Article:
Rise in obesity accounts for more than 50 percent of concurrent increase in RA incidence
TUESDAY, May 1 (HealthDay News) -- Obesity is linked with the risk of developing rheumatoid arthritis (RA), and seems to have contributed to the recent increase in incidence of the condition, according to a study published online April 18 in Arthritis Care & Research.
To investigate the influence of obesity on the incidence of RA, Cynthia S. Crowson, from the Mayo Clinic in Rochester, Minn., and colleagues compared 813 patients with RA with 813 matched population-based controls. Medical records were reviewed to collect height, weight, and smoking status data. The incidence of RA in the absence of obesity was estimated using population attributable risk.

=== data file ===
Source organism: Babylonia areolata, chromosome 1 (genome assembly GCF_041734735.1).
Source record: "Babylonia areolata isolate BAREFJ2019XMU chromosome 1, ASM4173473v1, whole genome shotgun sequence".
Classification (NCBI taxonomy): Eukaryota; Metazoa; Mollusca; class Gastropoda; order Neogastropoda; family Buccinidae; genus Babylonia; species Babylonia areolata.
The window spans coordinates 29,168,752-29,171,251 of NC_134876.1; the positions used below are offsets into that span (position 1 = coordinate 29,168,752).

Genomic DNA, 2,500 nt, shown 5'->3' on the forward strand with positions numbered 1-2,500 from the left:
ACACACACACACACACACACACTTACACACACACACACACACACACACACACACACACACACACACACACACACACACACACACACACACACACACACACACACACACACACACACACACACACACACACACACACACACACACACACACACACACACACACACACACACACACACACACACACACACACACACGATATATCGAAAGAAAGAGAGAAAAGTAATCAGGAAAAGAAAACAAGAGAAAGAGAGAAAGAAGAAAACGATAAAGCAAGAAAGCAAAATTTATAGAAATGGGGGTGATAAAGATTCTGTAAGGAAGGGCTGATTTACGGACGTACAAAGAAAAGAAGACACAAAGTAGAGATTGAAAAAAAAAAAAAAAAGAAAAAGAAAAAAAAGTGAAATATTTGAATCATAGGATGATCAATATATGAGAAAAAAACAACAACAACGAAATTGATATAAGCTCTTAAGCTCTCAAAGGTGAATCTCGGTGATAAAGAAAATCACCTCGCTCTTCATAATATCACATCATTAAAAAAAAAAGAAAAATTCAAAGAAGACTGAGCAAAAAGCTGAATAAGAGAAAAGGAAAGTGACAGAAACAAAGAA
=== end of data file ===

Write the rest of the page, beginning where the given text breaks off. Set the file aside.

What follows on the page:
The researchers found that approximately 30 percent of each group were obese (body mass index ≥30 kg/m²) at incidence/index date. Obesity correlated significantly with developing RA (odds ratio, 1.24; odds ratio, 1.53 after adjusting for smoking status). From 1985 to 2007, the incidence of RA rose by 9.2 per 100,000 women. Obesity was responsible for 4.8 per 100,000, or 52 percent, of the increase.
"Given the recent rapid increase in the prevalence of obesity, this risk factor appears to have a significant impact on the incidence of RA," the authors write. "These findings suggest that unless the obesity epidemic is controlled, the incidence and prevalence of RA will continue to rise, leading to increasing demands for rheumatological care."
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